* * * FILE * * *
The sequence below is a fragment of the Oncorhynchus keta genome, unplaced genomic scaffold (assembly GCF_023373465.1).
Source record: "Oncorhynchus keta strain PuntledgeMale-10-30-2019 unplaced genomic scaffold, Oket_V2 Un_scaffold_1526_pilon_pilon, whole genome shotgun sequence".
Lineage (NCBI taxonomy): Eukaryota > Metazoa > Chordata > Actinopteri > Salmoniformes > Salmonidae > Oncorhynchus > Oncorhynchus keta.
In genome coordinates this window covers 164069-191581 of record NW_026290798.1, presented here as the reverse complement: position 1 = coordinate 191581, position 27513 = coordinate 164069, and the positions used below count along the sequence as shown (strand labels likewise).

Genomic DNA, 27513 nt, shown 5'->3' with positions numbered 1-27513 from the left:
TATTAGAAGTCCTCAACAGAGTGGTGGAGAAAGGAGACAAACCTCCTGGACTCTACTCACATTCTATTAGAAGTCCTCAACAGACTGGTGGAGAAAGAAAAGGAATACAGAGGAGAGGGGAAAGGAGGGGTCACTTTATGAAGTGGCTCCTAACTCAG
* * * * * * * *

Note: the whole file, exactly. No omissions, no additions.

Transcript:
The sequence below is a fragment of the Oncorhynchus keta genome, unplaced genomic scaffold (assembly GCF_023373465.1).
Source record: "Oncorhynchus keta strain PuntledgeMale-10-30-2019 unplaced genomic scaffold, Oket_V2 Un_scaffold_1526_pilon_pilon, whole genome shotgun sequence".
Lineage (NCBI taxonomy): Eukaryota > Metazoa > Chordata > Actinopteri > Salmoniformes > Salmonidae > Oncorhynchus > Oncorhynchus keta.
In genome coordinates this window covers 164069-191581 of record NW_026290798.1, presented here as the reverse complement: position 1 = coordinate 191581, position 27513 = coordinate 164069, and the positions used below count along the sequence as shown (strand labels likewise).

Genomic DNA, 27513 nt, shown 5'->3' with positions numbered 1-27513 from the left:
TATTAGAAGTCCTCAACAGAGTGGTGGAGAAAGGAGACAAACCTCCTGGACTCTACTCACATTCTATTAGAAGTCCTCAACAGACTGGTGGAGAAAGAAAAGGAATACAGAGGAGAGGGGAAAGGAGGGGTCACTTTATGAAGTGGCTCCTAACTCAG